The Brockley Jack studio is a versatile space but even making use of a thrust layout with audience on three sides, I didn’t feel any closer to the story. The stage is sparsely furnished with a wooden bench and two chairs.  Scene changes are denoted by the change in lighting and soundscape, which ranges from birds tweeting to rain and heavy thunder. The latter seems unnecessarily heavy when it precedes the line “there’s a storm coming”. The music switches between piano and a somewhat clichéd mournful cello as we flit between scenes that are so quick (some only one word long) that you get a sense of a filmic montage of young Charity Royall’s life. However, with no set, the three actors are forced to step out of the light for a moment before turning on their heels and beginning a new scene. So much was the movement, I found myself becoming irritated by the sound of foot-shuffling on the bare floor, particularly from the awkward young architect Lucius (Jeffrey Mundell) as he struggles to express himself.

The performances are good, with Joanne Gale capturing the headstrong girl with all the sarcasm and moodiness that you’d expect from a teenager without seeming incongruent to the time. Francis Adams is perfectly cast as the patriarchal Royall, creating a good man whose morals you can begin to mistrust as the story unfolds. In the second half, there is a lovely moment as he addresses the audience (as the townspeople) and you get a real sense of his guilt and fear underneath his speech. Mundell, in a subtle performance, builds a steamy chemistry with Gale and the two express a very convincing love for each other. 

Edith Wharton may be an American Catherine Cookson in her style, commenting on social convention with tales of doomed romance, but there simply isn’t enough in this stage adaptation to keep people entertained. There is one interesting plot twist and a bit of mystery surrounding the people on the mountain but not enough is done with it. We are shown only lucid snippets of action but have little time to connect to them before another montage begins and we’re whisked, dreamlike, to the next scene. Without time to connect, we are left little chance to sympathise with Charity and instead there is a sense that the play would never end, that there would be no climax. Perhaps Julia Stubbs Hughes has attempted to fit too many of the events of the original story into the play which creates a need to fast-forward through any character development. All we can take from it is how tragic Charity’s life is.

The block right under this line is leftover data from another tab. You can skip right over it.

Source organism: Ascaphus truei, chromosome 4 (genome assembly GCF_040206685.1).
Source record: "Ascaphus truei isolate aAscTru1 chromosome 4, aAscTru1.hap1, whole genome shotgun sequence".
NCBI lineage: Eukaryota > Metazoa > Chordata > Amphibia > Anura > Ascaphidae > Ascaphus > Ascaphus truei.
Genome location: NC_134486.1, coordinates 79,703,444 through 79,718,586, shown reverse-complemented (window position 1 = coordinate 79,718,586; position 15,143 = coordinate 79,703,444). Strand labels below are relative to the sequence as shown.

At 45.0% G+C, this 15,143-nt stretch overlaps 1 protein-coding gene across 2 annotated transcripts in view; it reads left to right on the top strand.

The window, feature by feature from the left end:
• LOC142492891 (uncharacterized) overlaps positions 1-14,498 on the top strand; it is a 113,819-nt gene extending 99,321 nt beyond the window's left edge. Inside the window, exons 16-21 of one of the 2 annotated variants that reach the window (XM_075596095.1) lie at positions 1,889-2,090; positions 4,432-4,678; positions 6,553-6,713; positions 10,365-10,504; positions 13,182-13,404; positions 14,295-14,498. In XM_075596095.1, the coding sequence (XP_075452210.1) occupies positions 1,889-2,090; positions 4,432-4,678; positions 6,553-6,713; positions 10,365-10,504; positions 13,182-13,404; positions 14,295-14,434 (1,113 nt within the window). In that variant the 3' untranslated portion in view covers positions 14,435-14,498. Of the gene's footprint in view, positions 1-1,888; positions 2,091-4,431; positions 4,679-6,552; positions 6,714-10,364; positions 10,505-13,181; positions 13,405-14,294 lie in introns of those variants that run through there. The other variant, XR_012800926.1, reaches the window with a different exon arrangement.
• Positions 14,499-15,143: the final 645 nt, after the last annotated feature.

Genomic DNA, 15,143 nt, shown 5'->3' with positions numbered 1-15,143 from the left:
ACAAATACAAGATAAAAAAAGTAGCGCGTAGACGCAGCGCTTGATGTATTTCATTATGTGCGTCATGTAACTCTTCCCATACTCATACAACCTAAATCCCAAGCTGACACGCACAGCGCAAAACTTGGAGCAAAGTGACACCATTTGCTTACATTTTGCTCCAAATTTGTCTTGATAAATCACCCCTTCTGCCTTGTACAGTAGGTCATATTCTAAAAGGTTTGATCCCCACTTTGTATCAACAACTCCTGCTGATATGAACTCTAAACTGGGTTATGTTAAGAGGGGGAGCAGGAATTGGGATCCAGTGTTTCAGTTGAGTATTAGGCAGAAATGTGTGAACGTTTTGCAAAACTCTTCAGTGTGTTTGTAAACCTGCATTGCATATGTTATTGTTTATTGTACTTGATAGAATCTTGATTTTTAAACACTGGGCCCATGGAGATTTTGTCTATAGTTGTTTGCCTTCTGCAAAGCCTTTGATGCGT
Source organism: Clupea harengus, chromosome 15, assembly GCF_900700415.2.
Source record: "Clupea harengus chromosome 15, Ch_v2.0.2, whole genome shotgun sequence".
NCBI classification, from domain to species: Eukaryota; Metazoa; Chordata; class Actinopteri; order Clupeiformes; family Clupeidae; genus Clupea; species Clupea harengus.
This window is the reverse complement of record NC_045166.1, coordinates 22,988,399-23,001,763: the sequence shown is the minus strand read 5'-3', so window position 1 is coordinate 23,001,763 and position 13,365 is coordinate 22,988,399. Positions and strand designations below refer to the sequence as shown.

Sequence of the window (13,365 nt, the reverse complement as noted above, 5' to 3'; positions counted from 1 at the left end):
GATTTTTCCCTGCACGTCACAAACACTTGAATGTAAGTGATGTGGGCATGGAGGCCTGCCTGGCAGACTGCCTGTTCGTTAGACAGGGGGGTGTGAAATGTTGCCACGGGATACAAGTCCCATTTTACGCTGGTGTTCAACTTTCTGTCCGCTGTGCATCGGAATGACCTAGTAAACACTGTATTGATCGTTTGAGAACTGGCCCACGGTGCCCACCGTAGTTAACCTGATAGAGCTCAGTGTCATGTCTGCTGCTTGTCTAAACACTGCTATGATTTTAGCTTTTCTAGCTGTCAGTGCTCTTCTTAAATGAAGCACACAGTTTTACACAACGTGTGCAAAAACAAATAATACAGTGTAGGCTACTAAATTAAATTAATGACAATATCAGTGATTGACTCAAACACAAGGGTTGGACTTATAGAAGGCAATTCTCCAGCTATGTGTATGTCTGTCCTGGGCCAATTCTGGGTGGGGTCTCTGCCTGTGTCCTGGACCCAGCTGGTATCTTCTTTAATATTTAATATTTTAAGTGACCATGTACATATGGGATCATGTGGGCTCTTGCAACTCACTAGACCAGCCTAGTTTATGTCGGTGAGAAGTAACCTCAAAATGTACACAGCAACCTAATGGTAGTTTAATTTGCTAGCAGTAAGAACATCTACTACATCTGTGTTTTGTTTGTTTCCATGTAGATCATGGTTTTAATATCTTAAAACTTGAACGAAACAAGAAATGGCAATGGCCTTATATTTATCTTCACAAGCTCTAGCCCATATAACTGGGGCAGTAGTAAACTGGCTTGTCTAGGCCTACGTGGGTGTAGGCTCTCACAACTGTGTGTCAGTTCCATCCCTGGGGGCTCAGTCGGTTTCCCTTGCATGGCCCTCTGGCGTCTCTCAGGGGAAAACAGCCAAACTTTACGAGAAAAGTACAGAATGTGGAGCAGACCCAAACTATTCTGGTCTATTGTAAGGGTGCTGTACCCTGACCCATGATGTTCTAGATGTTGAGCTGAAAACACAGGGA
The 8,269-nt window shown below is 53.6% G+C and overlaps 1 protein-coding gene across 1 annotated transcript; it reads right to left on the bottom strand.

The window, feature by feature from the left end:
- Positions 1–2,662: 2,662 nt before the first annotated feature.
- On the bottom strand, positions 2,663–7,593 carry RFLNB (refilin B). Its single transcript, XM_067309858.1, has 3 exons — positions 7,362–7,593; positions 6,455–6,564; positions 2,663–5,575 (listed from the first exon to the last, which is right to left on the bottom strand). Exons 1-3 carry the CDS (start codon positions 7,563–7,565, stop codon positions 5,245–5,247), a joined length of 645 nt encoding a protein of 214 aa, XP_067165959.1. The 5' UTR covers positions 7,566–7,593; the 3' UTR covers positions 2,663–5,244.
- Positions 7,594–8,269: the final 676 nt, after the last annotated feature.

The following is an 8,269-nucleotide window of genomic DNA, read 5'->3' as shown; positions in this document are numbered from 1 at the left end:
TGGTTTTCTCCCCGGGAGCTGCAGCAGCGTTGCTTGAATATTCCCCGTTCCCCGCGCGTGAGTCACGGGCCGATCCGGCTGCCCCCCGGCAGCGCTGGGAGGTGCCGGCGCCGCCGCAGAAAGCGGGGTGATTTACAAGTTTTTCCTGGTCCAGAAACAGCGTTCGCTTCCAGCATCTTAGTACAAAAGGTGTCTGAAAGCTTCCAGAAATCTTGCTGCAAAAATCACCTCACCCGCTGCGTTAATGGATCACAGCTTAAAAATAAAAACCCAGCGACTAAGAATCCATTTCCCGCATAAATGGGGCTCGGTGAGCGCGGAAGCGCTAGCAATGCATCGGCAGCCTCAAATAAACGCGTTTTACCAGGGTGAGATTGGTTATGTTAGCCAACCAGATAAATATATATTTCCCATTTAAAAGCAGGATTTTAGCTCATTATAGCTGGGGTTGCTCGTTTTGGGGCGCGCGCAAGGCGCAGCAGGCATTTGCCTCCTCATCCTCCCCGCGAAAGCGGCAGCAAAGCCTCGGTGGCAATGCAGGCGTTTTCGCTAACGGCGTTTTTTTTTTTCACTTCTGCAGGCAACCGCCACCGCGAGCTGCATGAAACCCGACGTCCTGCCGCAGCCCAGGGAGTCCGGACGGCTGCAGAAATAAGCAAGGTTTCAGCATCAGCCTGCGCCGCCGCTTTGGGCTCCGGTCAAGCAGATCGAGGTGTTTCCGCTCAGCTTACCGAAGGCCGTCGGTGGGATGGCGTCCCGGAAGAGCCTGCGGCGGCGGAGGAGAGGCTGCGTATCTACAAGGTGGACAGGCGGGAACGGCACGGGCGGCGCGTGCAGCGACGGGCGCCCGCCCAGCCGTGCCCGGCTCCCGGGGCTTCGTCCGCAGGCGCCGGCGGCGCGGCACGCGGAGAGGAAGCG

The play focuses on the three main characters, making use of soliloquies and one-sided conversations to imply other characters from the book. We can focus on Charity’s heart-breaking reaction as she watches her rival Annabel Balch and both her wounded pride and determination from pawning her treasured broach to cover Dr Merkle’s fee. Individually, these moments work well as they give us a filmic close-up of Charity whilst keeping that sense of her isolation. 

Again, the only problem is how many of these scenes there are. A small, talented cast and simple set are the ideal elements for a strict budget, but a story so complex contains too much to be complemented by this simplified arrangement. Dramatically, the original story is difficult because of the central character: from the dullness of the sleepy town of North Dormer, she enjoys the company of a not-particularly-charismatic young man but from this point, and I apologise if this spoils the plot here, things go from bad to worse for her at the mercy of everyone else. Despite her determination, Charity is unable to influence anything that will come to good for her. As an audience, and in spite of Gale's performance, I therefore found her difficult to connect with.

This is a well performed production, but I feel the playwright has bitten off more than can be chewed with this adaptation and there needs to be some judicious editing before it can better engage an audience.

Summer, at Brockley JackTom Oakley reviews Summer at the Jack Studio Theatre.2